Jess and I using Olivia like a hot water bottle at the 9/11 memorial one unseasonably frigid afternoon (she makes such a cuddly warm little boo).

Having all of Corolla Beach to myself during a brilliant red sunrise run. Never seen a sea so peaceful.

Teaching my marvelous Relief Society (with crazy visual aids). Always an enormous pleasure (because of the girls, not the visual aids. Although those are a nice creative outlet).

Walking across the majestic Brooklyn Bridge with the family in tow 
Finally finding the gorgeous white sundress, in my size, on a killer sale, in the third Anthropologie I tried- that my friends is what we call #WINNING

Creative 3 point contest in the pool at Duck Beach house #1

Reading the delicious Cutting for Stone while “watching” the boys play volleyball at Duck Beach house #2

The craptacular 88 degree long run Jillian and I hustled through. So happy to be alive after!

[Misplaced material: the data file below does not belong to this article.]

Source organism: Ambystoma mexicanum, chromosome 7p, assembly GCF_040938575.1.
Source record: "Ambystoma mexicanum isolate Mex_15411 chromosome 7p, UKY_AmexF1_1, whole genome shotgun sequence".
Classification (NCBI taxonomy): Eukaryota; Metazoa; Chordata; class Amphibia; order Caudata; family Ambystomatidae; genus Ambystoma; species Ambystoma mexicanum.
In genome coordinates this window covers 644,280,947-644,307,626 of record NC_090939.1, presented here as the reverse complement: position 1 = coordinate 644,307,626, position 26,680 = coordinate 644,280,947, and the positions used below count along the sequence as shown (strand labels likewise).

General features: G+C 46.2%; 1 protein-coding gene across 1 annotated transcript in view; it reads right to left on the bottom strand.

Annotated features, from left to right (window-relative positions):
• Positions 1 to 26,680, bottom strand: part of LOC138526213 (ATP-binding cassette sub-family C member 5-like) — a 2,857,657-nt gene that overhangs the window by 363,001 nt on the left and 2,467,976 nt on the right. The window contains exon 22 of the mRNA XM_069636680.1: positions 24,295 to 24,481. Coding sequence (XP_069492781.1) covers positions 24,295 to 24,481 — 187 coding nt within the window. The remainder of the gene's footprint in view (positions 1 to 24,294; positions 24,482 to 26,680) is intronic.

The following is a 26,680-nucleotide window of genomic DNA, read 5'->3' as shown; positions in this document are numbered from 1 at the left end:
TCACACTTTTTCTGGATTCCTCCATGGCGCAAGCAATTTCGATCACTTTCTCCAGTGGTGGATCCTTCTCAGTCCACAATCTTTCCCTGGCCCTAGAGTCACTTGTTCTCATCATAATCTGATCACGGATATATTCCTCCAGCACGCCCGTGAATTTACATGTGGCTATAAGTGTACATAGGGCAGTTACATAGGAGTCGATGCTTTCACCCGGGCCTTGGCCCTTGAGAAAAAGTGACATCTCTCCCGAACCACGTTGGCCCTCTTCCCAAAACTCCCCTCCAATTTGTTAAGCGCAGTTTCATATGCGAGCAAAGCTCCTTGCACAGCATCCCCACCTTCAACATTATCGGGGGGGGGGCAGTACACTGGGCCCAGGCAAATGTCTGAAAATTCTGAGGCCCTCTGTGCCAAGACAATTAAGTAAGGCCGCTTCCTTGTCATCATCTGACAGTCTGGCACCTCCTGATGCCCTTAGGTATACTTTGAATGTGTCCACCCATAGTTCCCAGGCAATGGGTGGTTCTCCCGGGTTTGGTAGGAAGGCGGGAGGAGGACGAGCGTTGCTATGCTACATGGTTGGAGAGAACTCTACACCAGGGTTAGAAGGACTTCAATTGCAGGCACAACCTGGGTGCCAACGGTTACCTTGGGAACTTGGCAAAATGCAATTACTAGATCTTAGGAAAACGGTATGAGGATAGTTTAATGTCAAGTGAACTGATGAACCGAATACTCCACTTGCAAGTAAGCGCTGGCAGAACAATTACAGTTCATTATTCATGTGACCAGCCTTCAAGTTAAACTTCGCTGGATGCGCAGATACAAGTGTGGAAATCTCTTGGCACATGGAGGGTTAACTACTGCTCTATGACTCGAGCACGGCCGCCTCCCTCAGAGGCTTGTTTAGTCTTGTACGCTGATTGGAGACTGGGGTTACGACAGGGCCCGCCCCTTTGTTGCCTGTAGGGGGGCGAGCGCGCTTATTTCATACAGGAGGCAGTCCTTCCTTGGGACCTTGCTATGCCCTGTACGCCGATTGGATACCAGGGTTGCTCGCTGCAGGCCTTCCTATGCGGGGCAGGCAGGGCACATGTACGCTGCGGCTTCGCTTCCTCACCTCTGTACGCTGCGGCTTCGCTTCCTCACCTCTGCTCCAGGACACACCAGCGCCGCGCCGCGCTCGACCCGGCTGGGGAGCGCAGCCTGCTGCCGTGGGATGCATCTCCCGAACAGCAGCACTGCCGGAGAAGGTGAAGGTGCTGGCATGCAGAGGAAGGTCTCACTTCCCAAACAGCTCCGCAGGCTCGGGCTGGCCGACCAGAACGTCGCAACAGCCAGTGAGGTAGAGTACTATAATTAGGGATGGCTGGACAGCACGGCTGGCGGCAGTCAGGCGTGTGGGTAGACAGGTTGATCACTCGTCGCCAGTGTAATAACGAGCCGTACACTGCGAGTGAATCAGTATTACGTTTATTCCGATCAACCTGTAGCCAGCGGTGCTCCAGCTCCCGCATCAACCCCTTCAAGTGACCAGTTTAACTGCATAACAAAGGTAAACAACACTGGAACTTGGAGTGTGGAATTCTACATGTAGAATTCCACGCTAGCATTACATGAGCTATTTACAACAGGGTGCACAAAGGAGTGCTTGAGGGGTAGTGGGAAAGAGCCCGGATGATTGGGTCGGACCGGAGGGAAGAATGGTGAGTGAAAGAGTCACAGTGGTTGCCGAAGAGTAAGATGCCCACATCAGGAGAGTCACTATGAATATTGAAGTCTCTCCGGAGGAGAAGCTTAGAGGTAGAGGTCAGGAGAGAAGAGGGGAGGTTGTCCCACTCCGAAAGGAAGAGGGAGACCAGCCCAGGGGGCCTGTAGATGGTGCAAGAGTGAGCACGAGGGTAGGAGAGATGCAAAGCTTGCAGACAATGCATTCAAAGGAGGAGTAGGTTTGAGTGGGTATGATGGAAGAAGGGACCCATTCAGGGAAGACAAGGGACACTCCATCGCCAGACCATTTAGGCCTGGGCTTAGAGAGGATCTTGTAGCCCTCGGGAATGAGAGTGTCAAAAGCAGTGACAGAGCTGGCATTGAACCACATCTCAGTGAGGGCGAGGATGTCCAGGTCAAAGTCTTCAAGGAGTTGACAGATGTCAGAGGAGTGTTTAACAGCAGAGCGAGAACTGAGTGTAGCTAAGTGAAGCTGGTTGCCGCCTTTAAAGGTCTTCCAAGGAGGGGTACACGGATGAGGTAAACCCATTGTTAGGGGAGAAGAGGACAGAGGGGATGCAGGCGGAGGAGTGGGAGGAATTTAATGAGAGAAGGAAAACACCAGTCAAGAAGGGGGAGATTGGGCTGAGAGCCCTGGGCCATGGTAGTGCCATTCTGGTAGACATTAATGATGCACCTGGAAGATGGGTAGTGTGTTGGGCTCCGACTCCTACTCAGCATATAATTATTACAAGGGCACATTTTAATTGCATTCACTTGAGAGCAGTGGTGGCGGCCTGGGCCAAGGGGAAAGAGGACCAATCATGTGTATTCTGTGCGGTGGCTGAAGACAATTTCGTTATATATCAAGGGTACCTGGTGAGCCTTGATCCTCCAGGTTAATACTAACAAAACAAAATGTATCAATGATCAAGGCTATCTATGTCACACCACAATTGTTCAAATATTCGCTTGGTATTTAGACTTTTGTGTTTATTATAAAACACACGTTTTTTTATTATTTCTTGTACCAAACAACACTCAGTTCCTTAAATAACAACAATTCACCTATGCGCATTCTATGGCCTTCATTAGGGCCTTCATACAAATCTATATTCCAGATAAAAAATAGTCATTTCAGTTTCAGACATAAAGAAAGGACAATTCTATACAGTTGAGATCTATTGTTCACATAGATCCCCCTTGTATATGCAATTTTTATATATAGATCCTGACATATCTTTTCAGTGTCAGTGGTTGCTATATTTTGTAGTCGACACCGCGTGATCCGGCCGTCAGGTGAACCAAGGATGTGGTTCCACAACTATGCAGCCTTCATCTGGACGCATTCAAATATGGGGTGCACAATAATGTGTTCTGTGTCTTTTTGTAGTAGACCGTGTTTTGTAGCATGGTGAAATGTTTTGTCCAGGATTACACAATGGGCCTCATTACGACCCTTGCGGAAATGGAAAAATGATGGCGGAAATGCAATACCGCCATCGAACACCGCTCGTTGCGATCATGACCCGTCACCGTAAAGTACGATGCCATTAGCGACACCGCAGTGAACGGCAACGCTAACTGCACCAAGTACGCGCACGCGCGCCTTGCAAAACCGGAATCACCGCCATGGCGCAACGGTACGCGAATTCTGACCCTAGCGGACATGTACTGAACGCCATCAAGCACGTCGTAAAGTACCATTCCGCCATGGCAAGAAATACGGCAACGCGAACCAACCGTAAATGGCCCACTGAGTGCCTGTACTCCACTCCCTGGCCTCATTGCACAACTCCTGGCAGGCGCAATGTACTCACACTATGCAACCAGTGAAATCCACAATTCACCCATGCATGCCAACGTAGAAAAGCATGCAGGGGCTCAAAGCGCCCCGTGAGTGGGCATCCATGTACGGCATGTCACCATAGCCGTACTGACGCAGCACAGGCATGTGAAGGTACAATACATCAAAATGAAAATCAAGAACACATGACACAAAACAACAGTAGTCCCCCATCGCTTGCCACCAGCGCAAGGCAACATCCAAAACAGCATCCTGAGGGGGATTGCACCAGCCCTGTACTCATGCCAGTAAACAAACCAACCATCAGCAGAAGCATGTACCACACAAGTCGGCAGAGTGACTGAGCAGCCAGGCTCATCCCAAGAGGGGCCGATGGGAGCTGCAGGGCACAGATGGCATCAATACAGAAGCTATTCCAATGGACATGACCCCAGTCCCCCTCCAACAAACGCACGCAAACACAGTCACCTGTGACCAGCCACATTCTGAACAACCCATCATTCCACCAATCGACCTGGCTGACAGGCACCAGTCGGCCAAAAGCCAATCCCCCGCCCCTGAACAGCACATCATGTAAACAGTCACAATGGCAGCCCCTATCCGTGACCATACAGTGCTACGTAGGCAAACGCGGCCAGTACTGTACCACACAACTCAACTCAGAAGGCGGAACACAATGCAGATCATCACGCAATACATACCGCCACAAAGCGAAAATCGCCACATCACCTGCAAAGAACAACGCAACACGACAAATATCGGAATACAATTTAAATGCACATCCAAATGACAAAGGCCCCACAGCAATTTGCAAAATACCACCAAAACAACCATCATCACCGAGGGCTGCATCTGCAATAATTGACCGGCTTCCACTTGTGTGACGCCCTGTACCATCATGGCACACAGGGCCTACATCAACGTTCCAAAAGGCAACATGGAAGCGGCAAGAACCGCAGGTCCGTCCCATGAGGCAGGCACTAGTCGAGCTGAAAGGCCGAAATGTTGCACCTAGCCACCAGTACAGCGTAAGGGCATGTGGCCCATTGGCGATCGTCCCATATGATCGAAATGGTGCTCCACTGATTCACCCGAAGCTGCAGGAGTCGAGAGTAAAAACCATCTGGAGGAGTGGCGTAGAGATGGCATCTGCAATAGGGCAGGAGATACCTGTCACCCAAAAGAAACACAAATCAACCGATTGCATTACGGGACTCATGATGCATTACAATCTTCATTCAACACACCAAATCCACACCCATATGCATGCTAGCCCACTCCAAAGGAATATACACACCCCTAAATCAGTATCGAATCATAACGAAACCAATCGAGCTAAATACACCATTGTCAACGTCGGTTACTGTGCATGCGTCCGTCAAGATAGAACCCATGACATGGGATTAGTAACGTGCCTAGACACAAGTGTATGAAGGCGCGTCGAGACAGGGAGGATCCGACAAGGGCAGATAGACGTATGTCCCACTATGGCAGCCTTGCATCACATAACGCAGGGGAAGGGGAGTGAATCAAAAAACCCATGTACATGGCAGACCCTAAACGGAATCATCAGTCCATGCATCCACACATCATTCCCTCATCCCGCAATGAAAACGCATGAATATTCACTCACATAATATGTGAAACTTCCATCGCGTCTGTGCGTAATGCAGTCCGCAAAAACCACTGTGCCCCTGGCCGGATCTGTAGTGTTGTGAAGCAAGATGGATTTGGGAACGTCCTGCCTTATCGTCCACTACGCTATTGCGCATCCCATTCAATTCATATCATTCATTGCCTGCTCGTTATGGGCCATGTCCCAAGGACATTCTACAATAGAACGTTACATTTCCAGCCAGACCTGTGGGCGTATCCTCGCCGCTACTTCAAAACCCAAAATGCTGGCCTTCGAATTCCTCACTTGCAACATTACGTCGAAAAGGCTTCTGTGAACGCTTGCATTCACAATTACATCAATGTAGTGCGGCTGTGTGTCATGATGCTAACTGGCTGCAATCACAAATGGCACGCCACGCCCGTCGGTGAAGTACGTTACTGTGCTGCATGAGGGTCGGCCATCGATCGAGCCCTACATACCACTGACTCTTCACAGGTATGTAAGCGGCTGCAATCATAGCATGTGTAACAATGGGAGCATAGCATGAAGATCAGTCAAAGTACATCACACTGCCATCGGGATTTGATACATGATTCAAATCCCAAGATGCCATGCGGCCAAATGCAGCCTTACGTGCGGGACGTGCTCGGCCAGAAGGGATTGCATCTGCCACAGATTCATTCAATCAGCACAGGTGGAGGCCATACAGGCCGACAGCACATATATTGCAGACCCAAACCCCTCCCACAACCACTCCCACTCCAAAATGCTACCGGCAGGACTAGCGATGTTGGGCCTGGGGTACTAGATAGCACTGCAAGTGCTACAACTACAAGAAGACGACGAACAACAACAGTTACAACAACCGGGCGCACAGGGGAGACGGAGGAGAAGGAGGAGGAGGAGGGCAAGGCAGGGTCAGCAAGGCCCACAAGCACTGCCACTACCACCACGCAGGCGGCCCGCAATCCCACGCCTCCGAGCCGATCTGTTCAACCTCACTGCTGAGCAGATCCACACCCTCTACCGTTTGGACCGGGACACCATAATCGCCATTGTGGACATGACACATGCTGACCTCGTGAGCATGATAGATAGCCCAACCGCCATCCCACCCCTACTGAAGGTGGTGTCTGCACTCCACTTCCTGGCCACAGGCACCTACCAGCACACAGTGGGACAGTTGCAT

Shoe contest with Rich which I lost, badly. That boy loves his Adidas not too little but too well.

Gypsy living for five days while our power was out; thanks bishop of the Crystal City ward, our neighbors, and the Burtons for giving us air-conditioned places to lay our sleepy heads. And for Oliver’s pool for giving us a place to cannonball our overheated bodies.

Doing the tight pants dance after every Heat win and eventually their national championship.

My birthday burger  bar + Brave!
Lovely, fascinating architectural tour of U Street even while miserably sick and snot-nosed

Learning how to snap the football on the field at T. C. Williams High School. Yea, the Remember the Titans school!

Yoga on a stage during the middle of the Hunger Games

Spencer moving into my ward and making all of my favorite girl friends smile.

Tonight, my last roommate dinner with Kelly. She deserves a post of her own, so I will conclude with that one. Curry, roses, laughter, and memories. Me, Kelly, and Kathryn. It's been a wonderful two years with these two women.